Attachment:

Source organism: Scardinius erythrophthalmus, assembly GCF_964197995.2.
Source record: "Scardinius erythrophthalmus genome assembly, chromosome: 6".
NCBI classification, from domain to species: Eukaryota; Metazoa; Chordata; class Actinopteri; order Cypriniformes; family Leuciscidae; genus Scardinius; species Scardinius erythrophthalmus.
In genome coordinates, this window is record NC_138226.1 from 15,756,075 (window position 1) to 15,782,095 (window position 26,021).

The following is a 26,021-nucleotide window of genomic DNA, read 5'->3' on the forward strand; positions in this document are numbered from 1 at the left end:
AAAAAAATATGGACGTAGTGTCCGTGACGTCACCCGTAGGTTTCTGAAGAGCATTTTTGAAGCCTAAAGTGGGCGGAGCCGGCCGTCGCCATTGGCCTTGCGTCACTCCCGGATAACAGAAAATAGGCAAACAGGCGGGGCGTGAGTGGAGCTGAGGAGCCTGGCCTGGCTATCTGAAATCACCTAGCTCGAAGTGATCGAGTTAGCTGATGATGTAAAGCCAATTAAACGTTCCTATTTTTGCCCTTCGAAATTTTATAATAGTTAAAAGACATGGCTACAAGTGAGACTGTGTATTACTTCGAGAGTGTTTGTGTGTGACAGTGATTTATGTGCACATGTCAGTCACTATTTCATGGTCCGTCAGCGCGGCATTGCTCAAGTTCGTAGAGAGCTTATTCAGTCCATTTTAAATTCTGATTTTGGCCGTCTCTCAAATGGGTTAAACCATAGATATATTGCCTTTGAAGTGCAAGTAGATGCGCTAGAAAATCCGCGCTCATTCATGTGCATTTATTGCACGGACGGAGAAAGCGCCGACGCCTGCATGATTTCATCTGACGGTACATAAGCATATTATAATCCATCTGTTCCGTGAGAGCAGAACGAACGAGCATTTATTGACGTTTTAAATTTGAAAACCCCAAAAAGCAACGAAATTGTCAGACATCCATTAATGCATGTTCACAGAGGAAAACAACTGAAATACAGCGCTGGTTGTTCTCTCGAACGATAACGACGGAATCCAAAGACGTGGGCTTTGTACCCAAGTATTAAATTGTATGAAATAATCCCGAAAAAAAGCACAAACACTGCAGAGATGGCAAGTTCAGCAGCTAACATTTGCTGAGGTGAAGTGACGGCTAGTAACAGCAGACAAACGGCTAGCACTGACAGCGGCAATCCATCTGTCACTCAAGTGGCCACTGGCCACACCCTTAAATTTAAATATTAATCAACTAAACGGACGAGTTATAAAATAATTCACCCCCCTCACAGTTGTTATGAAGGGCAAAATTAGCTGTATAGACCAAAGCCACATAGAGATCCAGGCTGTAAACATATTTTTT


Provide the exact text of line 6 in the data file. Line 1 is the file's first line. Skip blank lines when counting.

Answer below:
AAAAAAATATGGACGTAGTGTCCGTGACGTCACCCGTAGGTTTCTGAAGAGCATTTTTGAAGCCTAAAGTGGGCGGAGCCGGCCGTCGCCATTGGCCTTGCGTCACTCCCGGATAACAGAAAATAGGCAAACAGGCGGGGCGTGAGTGGAGCTGAGGAGCCTGGCCTGGCTATCTGAAATCACCTAGCTCGAAGTGATCGAGTTAGCTGATGATGTAAAGCCAATTAAACGTTCCTATTTTTGCCCTTCGAAATTTTATAATAGTTAAAAGACATGGCTACAAGTGAGACTGTGTATTACTTCGAGAGTGTTTGTGTGTGACAGTGATTTATGTGCACATGTCAGTCACTATTTCATGGTCCGTCAGCGCGGCATTGCTCAAGTTCGTAGAGAGCTTATTCAGTCCATTTTAAATTCTGATTTTGGCCGTCTCTCAAATGGGTTAAACCATAGATATATTGCCTTTGAAGTGCAAGTAGATGCGCTAGAAAATCCGCGCTCATTCATGTGCATTTATTGCACGGACGGAGAAAGCGCCGACGCCTGCATGATTTCATCTGACGGTACATAAGCATATTATAATCCATCTGTTCCGTGAGAGCAGAACGAACGAGCATTTATTGACGTTTTAAATTTGAAAACCCCAAAAAGCAACGAAATTGTCAGACATCCATTAATGCATGTTCACAGAGGAAAACAACTGAAATACAGCGCTGGTTGTTCTCTCGAACGATAACGACGGAATCCAAAGACGTGGGCTTTGTACCCAAGTATTAAATTGTATGAAATAATCCCGAAAAAAAGCACAAACACTGCAGAGATGGCAAGTTCAGCAGCTAACATTTGCTGAGGTGAAGTGACGGCTAGTAACAGCAGACAAACGGCTAGCACTGACAGCGGCAATCCATCTGTCACTCAAGTGGCCACTGGCCACACCCTTAAATTTAAATATTAATCAACTAAACGGACGAGTTATAAAATAATTCACCCCCCTCACAGTTGTTATGAAGGGCAAAATTAGCTGTATAGACCAAAGCCACATAGAGATCCAGGCTGTAAACATATTTTTT